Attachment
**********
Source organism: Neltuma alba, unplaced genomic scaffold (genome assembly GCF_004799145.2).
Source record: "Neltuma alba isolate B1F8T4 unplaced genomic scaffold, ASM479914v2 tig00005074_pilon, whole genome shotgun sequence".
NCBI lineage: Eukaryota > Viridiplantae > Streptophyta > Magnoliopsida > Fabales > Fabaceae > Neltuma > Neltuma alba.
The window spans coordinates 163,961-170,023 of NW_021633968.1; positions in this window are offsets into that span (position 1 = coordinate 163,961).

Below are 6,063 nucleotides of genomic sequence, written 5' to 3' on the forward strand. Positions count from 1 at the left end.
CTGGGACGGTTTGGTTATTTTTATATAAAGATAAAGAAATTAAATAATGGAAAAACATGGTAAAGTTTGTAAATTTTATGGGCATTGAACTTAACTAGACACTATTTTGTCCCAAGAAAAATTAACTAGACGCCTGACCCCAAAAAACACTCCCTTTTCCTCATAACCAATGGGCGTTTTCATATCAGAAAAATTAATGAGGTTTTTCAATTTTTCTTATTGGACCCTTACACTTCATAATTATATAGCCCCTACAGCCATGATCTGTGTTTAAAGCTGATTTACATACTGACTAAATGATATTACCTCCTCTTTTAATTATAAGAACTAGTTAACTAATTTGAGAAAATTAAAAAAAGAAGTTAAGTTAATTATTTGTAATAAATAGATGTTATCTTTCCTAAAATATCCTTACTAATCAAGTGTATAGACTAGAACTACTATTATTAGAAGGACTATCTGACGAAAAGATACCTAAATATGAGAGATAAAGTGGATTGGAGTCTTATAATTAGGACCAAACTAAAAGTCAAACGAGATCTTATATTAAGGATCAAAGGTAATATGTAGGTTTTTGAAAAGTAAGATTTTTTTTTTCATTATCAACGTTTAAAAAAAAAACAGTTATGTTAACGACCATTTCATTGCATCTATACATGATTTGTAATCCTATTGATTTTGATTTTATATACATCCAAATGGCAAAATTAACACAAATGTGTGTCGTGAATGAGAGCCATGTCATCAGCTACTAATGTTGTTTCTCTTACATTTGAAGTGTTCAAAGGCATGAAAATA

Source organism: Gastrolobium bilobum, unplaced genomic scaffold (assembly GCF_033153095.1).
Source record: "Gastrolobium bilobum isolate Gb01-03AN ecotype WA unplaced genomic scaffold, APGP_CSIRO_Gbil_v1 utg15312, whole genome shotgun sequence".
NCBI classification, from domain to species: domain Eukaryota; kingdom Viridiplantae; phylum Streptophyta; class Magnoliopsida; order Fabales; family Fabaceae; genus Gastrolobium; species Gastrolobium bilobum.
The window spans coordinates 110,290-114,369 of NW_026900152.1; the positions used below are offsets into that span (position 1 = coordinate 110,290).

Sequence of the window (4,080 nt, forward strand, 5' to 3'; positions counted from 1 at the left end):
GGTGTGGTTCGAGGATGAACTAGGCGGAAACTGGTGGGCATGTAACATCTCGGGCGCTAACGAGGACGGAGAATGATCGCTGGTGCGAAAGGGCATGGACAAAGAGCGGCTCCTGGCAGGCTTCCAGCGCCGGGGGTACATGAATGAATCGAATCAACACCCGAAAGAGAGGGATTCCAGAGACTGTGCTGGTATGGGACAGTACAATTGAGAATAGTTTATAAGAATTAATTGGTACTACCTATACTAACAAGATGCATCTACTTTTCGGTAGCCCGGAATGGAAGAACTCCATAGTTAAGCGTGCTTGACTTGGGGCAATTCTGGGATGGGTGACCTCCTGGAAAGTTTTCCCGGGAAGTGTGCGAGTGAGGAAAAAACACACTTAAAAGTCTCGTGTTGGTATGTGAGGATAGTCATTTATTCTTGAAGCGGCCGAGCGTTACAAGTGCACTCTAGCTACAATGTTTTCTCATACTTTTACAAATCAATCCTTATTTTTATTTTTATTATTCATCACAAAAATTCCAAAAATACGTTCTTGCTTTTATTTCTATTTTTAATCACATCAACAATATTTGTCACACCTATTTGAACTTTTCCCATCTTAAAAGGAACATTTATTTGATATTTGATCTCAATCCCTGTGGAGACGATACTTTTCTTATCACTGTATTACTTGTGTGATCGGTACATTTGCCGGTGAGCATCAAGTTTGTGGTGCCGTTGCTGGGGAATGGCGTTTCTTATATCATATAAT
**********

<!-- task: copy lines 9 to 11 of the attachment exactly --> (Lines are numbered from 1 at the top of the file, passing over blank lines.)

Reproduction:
NCBI classification, from domain to species: domain Eukaryota; kingdom Viridiplantae; phylum Streptophyta; class Magnoliopsida; order Fabales; family Fabaceae; genus Gastrolobium; species Gastrolobium bilobum.
The window spans coordinates 110,290-114,369 of NW_026900152.1; the positions used below are offsets into that span (position 1 = coordinate 110,290).

Sequence of the window (4,080 nt, forward strand, 5' to 3'; positions counted from 1 at the left end):